Have the Conservatives Shifted on Home Education?

Posted 17/08/2017 by randalluk
Categories: Home Education UK

This blog rarely gets my attention these days, but every so often something prompts me to add to its contents. I was nearly kicked into typing in January this year when Baroness Deech asked a question in the House of Lords about Home Education. On Wednesday 11 Jan. she prompted a short discussion by asking about the ‘S’ word – “safeguarding”:

To ask Her Majesty’s Government, in the light of the Wood review of local safeguarding children boards, what steps they are taking to assess the risk to children in unrecognised school settings or receiving home education.

You can read the 7 minute discussion in full here in Hansard.

I intended highlighting this and the connection with OFSTED’s lobbying for the regulation of Home Education initiated by its recently retired chief Sir Michael Wilshaw. He had previously linked “unregistered schools” to home education. His attitude to HE made me wonder if he saw himself as the heir to Graham Badman, and his failed attempt to regulate home education. I wrote about this at the time here, here and here. Just before his retirement Wilshaw made a final effort to drag home education into the “illegal schools” debate. The BBC allowed him to conclude an interview with an unchallenged diatribe on the evils of home education. You can listen to an extract from the interview here or in full here (both on the BBC’s website). Baroness Deech did not seem to want his campaign to lose momentum after his retirement.

In the end other things distracted me and I never got round to commenting on this minor attempt to nudge the Government towards changing the law on HE in favour of more State intrusion. As it happened, this author did a much better job of highlighting the steady drip of lobbying being targeted at Ministers: The Casey Report: Alarm Bells for Home Educators? (If you have not heard of the Wood and Casey Reports, I encourage you to read this article.)

I first noticed Baroness Deech when she supported Badman’s proposed changes included in the Children’s Schools and Families Bill introduced by Ed Balls. I remember her from when the Second Reading of CSF Bill was debated in the House of Lords on 8 March, 2010. At the time I commented on that debate here.  Another noble lord who supported Badman on that occasion was Clive Soley.

At the start of the new Parliament following the recent General Election, Lord Soley became the latest to stand up and gnaw at the present law on home education in England. Let me be clear from the start that his Private Members Bill is very unlikely to make any real headway. Fiona Nicholson of Ed Yourself has done an excellent job here of detailing the track record of the failure of House of Lords Private Members Bills to get debated, never mind become law. I do not think therefore that there is any direct threat from this Bill, as insidious as it is, in that it is unlikely to become law. If you have not read the Bill, you can find its full text here. Here is the key extract:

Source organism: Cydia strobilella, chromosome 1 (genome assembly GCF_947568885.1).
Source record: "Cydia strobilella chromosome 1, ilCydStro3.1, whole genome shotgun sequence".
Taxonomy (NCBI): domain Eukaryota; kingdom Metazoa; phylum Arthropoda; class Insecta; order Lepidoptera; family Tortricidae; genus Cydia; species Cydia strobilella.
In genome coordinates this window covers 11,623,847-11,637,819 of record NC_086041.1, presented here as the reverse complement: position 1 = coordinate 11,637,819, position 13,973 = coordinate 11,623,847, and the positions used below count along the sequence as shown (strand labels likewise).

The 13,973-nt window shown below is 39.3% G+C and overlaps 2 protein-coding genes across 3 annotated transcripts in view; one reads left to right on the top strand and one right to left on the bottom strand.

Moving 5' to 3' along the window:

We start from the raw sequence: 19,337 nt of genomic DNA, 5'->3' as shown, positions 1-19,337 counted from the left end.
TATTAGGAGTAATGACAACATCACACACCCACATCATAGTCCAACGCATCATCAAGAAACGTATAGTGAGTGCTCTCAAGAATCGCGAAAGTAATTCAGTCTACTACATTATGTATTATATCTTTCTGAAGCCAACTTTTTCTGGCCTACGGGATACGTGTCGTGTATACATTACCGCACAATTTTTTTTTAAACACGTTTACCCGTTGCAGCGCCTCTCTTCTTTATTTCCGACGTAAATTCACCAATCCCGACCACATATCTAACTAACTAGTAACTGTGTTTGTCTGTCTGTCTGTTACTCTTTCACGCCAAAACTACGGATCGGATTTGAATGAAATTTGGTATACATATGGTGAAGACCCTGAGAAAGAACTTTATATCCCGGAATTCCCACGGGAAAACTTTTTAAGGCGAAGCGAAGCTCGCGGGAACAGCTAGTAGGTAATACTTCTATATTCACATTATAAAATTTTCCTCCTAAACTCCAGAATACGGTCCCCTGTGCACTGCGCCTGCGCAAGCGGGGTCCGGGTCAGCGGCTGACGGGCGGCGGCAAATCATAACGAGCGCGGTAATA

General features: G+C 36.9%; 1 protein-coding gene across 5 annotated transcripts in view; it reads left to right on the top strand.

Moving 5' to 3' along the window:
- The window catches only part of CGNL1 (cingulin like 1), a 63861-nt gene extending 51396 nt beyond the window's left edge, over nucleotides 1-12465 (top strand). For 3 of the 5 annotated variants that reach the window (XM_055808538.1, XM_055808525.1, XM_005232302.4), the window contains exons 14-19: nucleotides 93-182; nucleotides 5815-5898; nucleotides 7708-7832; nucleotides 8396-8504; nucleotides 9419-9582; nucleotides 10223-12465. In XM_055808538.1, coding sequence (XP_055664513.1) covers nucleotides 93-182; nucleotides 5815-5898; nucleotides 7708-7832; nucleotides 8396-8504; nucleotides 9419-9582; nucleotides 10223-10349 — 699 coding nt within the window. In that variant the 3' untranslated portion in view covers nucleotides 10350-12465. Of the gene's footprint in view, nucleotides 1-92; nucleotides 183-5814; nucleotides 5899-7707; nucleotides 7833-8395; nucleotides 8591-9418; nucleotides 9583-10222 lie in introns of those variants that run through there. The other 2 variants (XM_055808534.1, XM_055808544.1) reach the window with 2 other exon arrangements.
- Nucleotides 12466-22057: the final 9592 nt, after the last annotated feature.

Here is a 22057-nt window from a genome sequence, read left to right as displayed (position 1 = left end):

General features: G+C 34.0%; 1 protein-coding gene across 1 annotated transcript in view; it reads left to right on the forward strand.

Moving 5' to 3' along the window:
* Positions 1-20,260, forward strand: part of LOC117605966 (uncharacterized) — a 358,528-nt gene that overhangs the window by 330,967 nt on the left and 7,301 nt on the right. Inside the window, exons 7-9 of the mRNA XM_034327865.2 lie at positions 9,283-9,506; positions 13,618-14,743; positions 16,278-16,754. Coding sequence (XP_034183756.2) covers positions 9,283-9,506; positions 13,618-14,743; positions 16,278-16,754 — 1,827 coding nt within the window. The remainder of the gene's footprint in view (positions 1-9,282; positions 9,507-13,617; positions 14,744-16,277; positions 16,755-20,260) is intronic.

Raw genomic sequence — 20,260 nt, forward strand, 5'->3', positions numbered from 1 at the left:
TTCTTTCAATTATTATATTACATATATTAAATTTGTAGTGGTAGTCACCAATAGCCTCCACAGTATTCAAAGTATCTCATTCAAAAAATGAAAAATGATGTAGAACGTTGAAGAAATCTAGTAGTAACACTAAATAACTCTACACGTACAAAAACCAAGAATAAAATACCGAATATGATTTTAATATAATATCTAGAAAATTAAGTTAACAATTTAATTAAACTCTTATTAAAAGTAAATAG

Home Education (Duty of Local Authorities) Bill (HL Bill 11)

A BILL TO

Make provision for local authorities to monitor the educational, physical and emotional development of children receiving elective home education; and for connected purposes.

Be it enacted by the Queen’s most Excellent Majesty, by and with the advice and consent of the Lords Spiritual and Temporal, and Commons, in this present Parliament assembled, and by the authority of the same, as follows:—
1 Duty of local authorities to monitor children receiving elective home education

(1) The Education Act 1996 is amended as follows.

(2) After section 436A (duty to make arrangements to identify children not
receiving education), insert—

“436B Duty of local authorities to monitor children receiving elective home education

(1) Local authorities have a duty to monitor the educational, physical and emotional development of children receiving elective home education in their area.
(2) A parent of a child receiving elective home education must register the child as such with their local authority.
(3) Local authorities must assess annually each child receiving elective home education in their area (hereafter referred to as “the assessment”).
(4) The assessment set out in subsection (3) must monitor the—

(a) educational;
(b) physical; and
(c) emotional

development of each child.
(5) The assessment may include—

(a) a visit to the child’s home;
(b) an interview with the child;
(c) seeing the child’s work; and
(d) an interview with the child’s parent.

(6) A parent of a child receiving elective home education must provide information relevant to the assessment to their local authority when requested.
(7) The Secretary of State must by regulations made by statutory instrument specify—

(a) the arrangements for parents to register a child with their local
authority under subsection (2); and
(b) the methodology of the assessment.

(8) A statutory instrument containing regulations under this section is subject to annulment in pursuance of a resolution of either House of Parliament.
(9) In this section “elective home education” refers to education given to a child at home following a decision by their parent to educate them outside the school system.”